The amount of growth that appeared on plates was ranked in a grading from the least amount of growth to the greatest amount of growth. There were three sources of data to be reported. The exposed samples were those within the field of ultrasound exposure in the tub at 39 degrees Centigrade. Sham samples were placed in the same water (at 39 degrees Centigrade) but were placed beyond a barrier which protected them from exposure to ultrasound. Control samples remained at room temperature and never entered into the water.

3. Results:

Experiments suggested that ultrasound affected fungus growth. Two gave inconclusive results. In one experiment of the 15 specimens, all ultrasonic exposures were for a duration of 60 minutes, at either the 170 V AC or 220 V AC meter setting. All six of the exposed samples appeared in the lower growth gradings and all but one of the six shams were graded similarly to those of the three controls which were higher.

In another experiment, four out of the six exposed samples appeared in the two lower growth gradings five out of the six exposed samples appeared in the three lower growth gradings, but one sample that was exposed for 60 minutes at 220 V AC appeared in the grading of substantial growth. In still another experiment, of the twelve exposed samples, seven appeared in the three lowest growth gradings, and nine appeared in the four lowest growth gradings. However, three appeared in the grading of most growth attained.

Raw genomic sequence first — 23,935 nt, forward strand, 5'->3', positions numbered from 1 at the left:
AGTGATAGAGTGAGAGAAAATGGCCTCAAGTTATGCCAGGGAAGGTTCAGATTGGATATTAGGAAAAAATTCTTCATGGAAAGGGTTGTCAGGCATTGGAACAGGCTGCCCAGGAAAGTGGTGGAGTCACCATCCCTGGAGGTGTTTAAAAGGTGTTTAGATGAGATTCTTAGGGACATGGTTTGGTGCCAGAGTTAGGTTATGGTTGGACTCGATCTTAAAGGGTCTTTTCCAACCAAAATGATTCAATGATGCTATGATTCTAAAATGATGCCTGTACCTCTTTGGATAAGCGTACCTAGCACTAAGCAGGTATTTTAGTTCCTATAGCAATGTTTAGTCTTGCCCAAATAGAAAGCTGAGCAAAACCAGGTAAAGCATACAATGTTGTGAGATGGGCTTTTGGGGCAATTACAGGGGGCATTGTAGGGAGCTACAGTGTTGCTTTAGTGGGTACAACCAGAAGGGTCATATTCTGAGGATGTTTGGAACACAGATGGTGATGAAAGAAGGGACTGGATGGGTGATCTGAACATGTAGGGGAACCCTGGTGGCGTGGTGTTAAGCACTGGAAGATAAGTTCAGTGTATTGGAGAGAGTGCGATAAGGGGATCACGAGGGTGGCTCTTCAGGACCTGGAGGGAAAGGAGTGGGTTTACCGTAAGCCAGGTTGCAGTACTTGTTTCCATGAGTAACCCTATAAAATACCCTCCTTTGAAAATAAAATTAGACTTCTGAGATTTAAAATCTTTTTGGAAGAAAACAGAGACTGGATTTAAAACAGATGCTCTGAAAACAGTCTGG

EXAMPLE 2 Bacteria

1. Typies:

Eschericia Coli (E. Coli)

Staphylococcus Aureus (S. aureus)

Bacillus Subtilis (B. subtilis)

Pseudomonas Fluorescens (P. fluorescens)

Pseudomonas Aeruginosa (P. aeruginosa)

2. Procedure:

The procedure used to determine viability (survival capability) of the bacterial cells is the spread plate technique. The principle of the technique is that a certain volume (0.1 ml) of bacteria at a known concentration is pipetted out onto a sterile nutrient agar plate. The plates are incubated at 37 degrees Centigrade for a minimum of 24 hours. Any viable (living) cells grow on the agar into colonies and from these colonies, a concentration of viable cells/ml saline is obtained.

The bacteria remain in the broth until used in the experiment. The procedure is as follows:

The initial concentration is diluted with sterile normal saline. The cultures are diluted to a point where between 30-300 colonies/plate are obtained. This diluting is required in order to assure accurate counts of each colony.